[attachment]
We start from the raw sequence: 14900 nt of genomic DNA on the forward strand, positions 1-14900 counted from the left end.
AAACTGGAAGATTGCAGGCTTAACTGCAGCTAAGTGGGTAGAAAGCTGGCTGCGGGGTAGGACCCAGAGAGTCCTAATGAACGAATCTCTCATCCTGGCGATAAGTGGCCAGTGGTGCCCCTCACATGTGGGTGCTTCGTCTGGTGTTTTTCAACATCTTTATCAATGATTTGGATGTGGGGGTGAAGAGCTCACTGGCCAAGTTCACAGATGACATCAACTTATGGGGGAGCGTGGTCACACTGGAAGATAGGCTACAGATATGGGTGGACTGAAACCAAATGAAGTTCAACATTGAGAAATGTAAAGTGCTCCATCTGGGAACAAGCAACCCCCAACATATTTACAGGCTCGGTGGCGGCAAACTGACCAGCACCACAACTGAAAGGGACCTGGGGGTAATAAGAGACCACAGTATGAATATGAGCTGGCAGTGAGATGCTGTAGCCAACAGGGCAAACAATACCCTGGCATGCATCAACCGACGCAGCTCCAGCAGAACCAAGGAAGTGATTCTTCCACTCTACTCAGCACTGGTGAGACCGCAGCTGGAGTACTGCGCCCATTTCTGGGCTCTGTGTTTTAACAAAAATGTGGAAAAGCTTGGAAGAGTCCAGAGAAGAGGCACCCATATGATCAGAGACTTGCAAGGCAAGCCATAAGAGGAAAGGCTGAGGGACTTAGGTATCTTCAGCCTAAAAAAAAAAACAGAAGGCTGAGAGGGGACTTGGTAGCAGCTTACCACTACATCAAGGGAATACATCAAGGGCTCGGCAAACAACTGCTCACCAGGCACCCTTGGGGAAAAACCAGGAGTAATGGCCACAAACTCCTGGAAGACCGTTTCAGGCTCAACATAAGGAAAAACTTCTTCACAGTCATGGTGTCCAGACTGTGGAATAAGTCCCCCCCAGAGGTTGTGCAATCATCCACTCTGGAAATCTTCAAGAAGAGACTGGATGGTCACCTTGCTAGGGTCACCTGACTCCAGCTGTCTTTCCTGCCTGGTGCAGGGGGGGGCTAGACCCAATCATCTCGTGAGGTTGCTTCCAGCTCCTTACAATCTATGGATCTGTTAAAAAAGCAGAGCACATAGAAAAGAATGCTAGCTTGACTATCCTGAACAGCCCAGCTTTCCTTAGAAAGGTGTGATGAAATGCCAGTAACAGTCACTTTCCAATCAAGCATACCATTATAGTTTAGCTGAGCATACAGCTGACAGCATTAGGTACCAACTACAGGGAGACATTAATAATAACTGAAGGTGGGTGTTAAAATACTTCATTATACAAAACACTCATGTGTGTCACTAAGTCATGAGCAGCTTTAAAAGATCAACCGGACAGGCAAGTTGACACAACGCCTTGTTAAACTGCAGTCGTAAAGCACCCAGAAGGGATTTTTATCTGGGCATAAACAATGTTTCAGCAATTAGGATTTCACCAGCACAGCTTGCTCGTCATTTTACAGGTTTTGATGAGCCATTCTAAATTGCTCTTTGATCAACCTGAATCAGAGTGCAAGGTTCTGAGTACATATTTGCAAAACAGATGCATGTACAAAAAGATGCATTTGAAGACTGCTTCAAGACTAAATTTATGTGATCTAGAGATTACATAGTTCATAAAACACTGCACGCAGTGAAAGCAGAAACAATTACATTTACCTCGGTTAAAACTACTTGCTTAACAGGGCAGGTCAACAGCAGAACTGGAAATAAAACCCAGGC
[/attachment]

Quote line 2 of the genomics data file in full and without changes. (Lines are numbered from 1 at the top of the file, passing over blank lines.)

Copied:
AAACTGGAAGATTGCAGGCTTAACTGCAGCTAAGTGGGTAGAAAGCTGGCTGCGGGGTAGGACCCAGAGAGTCCTAATGAACGAATCTCTCATCCTGGCGATAAGTGGCCAGTGGTGCCCCTCACATGTGGGTGCTTCGTCTGGTGTTTTTCAACATCTTTATCAATGATTTGGATGTGGGGGTGAAGAGCTCACTGGCCAAGTTCACAGATGACATCAACTTATGGGGGAGCGTGGTCACACTGGAAGATAGGCTACAGATATGGGTGGACTGAAACCAAATGAAGTTCAACATTGAGAAATGTAAAGTGCTCCATCTGGGAACAAGCAACCCCCAACATATTTACAGGCTCGGTGGCGGCAAACTGACCAGCACCACAACTGAAAGGGACCTGGGGGTAATAAGAGACCACAGTATGAATATGAGCTGGCAGTGAGATGCTGTAGCCAACAGGGCAAACAATACCCTGGCATGCATCAACCGACGCAGCTCCAGCAGAACCAAGGAAGTGATTCTTCCACTCTACTCAGCACTGGTGAGACCGCAGCTGGAGTACTGCGCCCATTTCTGGGCTCTGTGTTTTAACAAAAATGTGGAAAAGCTTGGAAGAGTCCAGAGAAGAGGCACCCATATGATCAGAGACTTGCAAGGCAAGCCATAAGAGGAAAGGCTGAGGGACTTAGGTATCTTCAGCCTAAAAAAAAAAACAGAAGGCTGAGAGGGGACTTGGTAGCAGCTTACCACTACATCAAGGGAATACATCAAGGGCTCGGCAAACAACTGCTCACCAGGCACCCTTGGGGAAAAACCAGGAGTAATGGCCACAAACTCCTGGAAGACCGTTTCAGGCTCAACATAAGGAAAAACTTCTTCACAGTCATGGTGTCCAGACTGTGGAATAAGTCCCCCCCAGAGGTTGTGCAATCATCCACTCTGGAAATCTTCAAGAAGAGACTGGATGGTCACCTTGCTAGGGTCACCTGACTCCAGCTGTCTTTCCTGCCTGGTGCAGGGGGGGGCTAGACCCAATCATCTCGTGAGGTTGCTTCCAGCTCCTTACAATCTATGGATCTGTTAAAAAAGCAGAGCACATAGAAAAGAATGCTAGCTTGACTATCCTGAACAGCCCAGCTTTCCTTAGAAAGGTGTGATGAAATGCCAGTAACAGTCACTTTCCAATCAAGCATACCATTATAGTTTAGCTGAGCATACAGCTGACAGCATTAGGTACCAACTACAGGGAGACATTAATAATAACTGAAGGTGGGTGTTAAAATACTTCATTATACAAAACACTCATGTGTGTCACTAAGTCATGAGCAGCTTTAAAAGATCAACCGGACAGGCAAGTTGACACAACGCCTTGTTAAACTGCAGTCGTAAAGCACCCAGAAGGGATTTTTATCTGGGCATAAACAATGTTTCAGCAATTAGGATTTCACCAGCACAGCTTGCTCGTCATTTTACAGGTTTTGATGAGCCATTCTAAATTGCTCTTTGATCAACCTGAATCAGAGTGCAAGGTTCTGAGTACATATTTGCAAAACAGATGCATGTACAAAAAGATGCATTTGAAGACTGCTTCAAGACTAAATTTATGTGATCTAGAGATTACATAGTTCATAAAACACTGCACGCAGTGAAAGCAGAAACAATTACATTTACCTCGGTTAAAACTACTTGCTTAACAGGGCAGGTCAACAGCAGAACTGGAAATAAAACCCAGGC